The AEs ascribed many attributes to CI. However, because we think by means of it and our egos are offended when we hear (or read) them, we may dispute these characteristics or reject them as untrue. That this would occur is foretold within the AE framework: true knowledge, they said, can be gained only individually and comes at a price that few are willing to pay. Consider.
The automaton is unaware of its indoctrination and conditioning. Indoctrinated into a “consume beyond your means” attitude, Americans owe an average of $8000/household in credit card debt; many take 30-yr. mortgages for 95% of a house’s value and thousands buy cars on six-year loans. These are not practices followed in countries worldwide and are anathema in countries such as Switzerland, Norway, Iceland and others where prudence is a societal value.
Exposed to a negative emotional atmosphere in childhood, an individual’s CI becomes used to it. Despite the unpleasant consequences, such a person can easily live the rest of his or her life in this negative emotional cloud: unconscious, i.e., conditioned suffering is a resistant habit acquired by one’s CI. After all, if therapeutic progress were easily made, the many thousands of therapists would have no work. Most people think they are normal and “choose” not to confront their automaton.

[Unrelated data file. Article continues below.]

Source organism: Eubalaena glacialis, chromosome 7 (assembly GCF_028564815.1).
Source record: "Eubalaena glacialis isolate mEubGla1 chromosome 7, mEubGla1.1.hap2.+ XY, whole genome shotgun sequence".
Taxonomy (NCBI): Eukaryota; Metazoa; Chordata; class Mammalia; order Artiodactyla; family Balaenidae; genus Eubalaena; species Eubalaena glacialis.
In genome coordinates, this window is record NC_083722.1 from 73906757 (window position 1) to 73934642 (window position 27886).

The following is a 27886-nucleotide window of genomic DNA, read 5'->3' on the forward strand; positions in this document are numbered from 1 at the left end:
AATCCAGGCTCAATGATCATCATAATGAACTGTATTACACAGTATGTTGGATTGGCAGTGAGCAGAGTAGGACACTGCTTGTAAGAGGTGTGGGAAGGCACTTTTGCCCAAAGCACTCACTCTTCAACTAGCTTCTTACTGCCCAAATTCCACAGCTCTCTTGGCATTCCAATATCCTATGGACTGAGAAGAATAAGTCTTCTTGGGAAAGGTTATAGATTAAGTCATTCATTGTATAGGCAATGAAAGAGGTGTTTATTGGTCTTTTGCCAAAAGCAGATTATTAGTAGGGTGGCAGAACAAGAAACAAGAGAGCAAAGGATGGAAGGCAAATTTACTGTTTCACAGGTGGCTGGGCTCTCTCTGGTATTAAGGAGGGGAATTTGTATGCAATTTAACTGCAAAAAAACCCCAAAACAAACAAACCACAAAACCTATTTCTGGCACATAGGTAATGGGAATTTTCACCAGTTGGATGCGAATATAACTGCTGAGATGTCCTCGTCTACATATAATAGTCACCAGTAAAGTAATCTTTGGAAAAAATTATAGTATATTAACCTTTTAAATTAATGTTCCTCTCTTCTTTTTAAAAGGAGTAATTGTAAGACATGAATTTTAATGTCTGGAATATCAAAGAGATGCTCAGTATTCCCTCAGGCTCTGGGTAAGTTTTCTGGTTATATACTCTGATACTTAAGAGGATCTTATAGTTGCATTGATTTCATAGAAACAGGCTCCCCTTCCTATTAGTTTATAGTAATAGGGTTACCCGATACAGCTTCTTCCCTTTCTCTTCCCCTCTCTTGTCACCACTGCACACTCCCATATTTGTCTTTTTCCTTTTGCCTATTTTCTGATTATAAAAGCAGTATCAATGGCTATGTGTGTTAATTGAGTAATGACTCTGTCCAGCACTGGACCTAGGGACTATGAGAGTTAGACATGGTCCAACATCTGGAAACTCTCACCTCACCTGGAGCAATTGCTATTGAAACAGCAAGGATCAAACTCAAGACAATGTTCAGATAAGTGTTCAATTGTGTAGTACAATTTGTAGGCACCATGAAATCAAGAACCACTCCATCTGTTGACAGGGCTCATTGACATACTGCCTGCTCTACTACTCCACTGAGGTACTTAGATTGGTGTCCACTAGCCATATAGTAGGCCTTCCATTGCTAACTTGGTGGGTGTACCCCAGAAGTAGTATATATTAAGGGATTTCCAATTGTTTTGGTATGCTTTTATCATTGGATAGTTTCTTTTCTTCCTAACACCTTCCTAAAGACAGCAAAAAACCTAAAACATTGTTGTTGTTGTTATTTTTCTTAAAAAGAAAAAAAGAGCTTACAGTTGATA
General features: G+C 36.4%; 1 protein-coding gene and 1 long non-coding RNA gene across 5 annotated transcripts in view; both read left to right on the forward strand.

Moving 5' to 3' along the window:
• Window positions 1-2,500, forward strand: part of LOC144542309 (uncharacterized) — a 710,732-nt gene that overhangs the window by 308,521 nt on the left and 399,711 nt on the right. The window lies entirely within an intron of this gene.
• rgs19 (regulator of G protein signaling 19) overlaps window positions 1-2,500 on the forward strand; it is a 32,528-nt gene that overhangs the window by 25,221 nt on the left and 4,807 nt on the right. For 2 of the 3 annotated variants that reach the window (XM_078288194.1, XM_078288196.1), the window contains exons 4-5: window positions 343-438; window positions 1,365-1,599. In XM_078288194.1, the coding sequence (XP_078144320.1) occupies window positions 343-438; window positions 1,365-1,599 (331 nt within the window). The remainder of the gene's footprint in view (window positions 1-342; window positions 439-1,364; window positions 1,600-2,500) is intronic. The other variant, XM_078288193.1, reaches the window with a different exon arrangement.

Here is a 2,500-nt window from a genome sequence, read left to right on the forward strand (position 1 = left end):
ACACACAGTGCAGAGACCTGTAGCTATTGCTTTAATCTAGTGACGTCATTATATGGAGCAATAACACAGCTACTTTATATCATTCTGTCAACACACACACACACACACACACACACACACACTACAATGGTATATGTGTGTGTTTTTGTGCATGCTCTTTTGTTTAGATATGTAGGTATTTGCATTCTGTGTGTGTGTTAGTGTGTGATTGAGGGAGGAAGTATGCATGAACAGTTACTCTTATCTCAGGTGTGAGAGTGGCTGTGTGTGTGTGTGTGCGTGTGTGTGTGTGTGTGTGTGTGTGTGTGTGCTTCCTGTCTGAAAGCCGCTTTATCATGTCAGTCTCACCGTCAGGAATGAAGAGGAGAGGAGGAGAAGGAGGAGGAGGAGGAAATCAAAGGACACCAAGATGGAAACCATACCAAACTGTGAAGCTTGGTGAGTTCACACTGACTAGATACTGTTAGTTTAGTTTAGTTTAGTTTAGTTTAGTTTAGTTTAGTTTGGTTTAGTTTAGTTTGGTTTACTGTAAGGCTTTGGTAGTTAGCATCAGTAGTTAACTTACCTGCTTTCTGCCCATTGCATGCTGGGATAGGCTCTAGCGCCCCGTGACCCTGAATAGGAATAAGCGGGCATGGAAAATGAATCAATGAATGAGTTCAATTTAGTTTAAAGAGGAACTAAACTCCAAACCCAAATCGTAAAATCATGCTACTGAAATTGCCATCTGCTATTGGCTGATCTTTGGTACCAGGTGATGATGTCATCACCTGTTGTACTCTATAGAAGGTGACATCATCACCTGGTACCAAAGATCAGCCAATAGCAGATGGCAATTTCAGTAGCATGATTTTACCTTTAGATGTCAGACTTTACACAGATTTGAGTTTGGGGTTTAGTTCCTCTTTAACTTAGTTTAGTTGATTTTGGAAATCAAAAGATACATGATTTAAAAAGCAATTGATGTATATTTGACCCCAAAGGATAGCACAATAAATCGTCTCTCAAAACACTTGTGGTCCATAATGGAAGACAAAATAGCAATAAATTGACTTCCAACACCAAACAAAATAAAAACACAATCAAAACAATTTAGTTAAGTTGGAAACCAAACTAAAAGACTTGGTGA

Raised in a society where insects are feared and loathed, a person will not ordinarily eat one. But offer some money (as in the Fear Factor program) and some people will voluntarily overcome their disgust. Most prohibitions in a societal paradigm are more important but no more rational than that one.
A great many people are highly sentimental, even maudlin about some (but not all) animals. But the AEs taught that this apprehension is misplaced: nature has no concern for any individual living creature. Isha Schwaller de Lubicz stated it thusly: “Sentimentality is the result of a spurious relationship with nature.”